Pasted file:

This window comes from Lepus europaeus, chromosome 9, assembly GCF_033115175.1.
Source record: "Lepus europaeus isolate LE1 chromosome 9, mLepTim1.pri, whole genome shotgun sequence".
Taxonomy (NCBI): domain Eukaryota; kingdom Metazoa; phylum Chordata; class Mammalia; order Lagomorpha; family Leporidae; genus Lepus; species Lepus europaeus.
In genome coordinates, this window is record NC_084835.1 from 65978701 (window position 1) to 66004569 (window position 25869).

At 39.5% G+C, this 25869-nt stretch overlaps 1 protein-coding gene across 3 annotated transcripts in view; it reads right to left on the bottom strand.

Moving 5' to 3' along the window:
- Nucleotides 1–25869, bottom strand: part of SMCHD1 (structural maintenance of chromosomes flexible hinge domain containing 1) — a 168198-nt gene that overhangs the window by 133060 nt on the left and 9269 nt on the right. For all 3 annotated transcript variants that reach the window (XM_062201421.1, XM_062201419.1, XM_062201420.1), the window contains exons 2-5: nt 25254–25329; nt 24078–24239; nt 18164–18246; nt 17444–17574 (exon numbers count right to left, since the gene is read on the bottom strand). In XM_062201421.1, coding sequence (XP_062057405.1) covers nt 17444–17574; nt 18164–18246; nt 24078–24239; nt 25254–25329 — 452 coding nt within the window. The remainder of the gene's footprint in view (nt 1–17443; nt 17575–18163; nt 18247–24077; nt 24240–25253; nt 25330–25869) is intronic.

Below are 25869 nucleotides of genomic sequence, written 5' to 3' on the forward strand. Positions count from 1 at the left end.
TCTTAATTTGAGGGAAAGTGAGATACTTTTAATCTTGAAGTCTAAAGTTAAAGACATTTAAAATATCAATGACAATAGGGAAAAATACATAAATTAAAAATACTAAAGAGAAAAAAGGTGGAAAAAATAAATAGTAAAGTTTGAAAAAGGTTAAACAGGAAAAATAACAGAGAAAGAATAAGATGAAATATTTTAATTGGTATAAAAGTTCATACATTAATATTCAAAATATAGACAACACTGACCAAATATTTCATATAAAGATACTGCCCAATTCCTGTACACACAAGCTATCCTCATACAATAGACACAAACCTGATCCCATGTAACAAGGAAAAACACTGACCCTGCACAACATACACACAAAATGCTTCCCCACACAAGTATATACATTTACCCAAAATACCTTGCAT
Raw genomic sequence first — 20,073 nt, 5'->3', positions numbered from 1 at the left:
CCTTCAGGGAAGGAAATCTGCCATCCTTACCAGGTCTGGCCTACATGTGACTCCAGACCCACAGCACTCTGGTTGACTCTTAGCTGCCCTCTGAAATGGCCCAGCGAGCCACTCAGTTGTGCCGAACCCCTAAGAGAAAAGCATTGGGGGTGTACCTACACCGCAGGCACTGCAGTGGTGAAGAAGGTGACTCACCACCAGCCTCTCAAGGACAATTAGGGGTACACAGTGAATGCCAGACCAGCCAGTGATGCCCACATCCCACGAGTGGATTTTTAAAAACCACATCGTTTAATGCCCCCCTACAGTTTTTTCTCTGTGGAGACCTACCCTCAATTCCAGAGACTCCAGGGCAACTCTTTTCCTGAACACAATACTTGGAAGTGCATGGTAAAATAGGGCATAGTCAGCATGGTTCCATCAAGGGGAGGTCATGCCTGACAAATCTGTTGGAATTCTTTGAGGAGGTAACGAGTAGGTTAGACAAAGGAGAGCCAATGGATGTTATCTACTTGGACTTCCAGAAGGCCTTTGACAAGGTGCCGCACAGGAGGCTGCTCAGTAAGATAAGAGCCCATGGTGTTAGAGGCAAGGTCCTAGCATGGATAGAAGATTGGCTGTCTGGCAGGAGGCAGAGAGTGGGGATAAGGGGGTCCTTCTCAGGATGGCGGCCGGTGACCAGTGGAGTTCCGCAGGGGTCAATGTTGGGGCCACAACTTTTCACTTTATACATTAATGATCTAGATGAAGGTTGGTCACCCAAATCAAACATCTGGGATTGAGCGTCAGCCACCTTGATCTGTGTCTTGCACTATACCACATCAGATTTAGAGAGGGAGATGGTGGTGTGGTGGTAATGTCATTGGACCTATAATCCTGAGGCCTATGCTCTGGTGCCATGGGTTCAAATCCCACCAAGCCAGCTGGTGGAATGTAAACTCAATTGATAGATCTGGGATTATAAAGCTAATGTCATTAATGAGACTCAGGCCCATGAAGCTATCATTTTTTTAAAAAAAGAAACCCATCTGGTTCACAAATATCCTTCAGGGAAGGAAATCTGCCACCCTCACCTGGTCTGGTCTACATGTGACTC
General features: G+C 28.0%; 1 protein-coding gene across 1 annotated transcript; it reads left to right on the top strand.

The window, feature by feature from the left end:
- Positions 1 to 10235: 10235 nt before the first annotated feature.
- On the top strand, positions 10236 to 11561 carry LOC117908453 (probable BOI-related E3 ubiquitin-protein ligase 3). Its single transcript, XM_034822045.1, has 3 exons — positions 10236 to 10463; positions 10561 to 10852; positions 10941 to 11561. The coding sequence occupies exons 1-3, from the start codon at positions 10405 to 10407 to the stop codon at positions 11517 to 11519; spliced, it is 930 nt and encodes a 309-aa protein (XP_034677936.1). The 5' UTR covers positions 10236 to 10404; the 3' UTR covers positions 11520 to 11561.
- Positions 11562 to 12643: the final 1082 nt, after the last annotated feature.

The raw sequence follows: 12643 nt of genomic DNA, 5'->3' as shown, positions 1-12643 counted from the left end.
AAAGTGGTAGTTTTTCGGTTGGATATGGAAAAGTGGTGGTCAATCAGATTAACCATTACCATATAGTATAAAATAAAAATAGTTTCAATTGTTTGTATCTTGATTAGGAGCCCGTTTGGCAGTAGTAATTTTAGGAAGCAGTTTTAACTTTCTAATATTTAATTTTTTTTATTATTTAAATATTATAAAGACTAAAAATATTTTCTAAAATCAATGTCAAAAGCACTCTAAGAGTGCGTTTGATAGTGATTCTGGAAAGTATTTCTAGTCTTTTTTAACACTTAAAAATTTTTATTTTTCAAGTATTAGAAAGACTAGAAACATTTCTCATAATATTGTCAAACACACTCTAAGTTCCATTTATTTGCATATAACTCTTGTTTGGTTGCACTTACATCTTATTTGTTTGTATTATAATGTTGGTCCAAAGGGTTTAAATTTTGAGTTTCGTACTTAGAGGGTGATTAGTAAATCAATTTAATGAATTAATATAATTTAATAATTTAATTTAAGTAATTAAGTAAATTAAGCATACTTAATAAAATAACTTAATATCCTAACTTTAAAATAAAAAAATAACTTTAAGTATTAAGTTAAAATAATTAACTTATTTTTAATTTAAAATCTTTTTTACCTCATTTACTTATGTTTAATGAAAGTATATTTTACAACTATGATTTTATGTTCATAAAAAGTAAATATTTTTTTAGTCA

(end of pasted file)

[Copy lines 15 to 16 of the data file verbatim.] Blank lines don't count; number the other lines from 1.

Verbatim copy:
- On the top strand, positions 10236 to 11561 carry LOC117908453 (probable BOI-related E3 ubiquitin-protein ligase 3). Its single transcript, XM_034822045.1, has 3 exons — positions 10236 to 10463; positions 10561 to 10852; positions 10941 to 11561. The coding sequence occupies exons 1-3, from the start codon at positions 10405 to 10407 to the stop codon at positions 11517 to 11519; spliced, it is 930 nt and encodes a 309-aa protein (XP_034677936.1). The 5' UTR covers positions 10236 to 10404; the 3' UTR covers positions 11520 to 11561.
- Positions 11562 to 12643: the final 1082 nt, after the last annotated feature.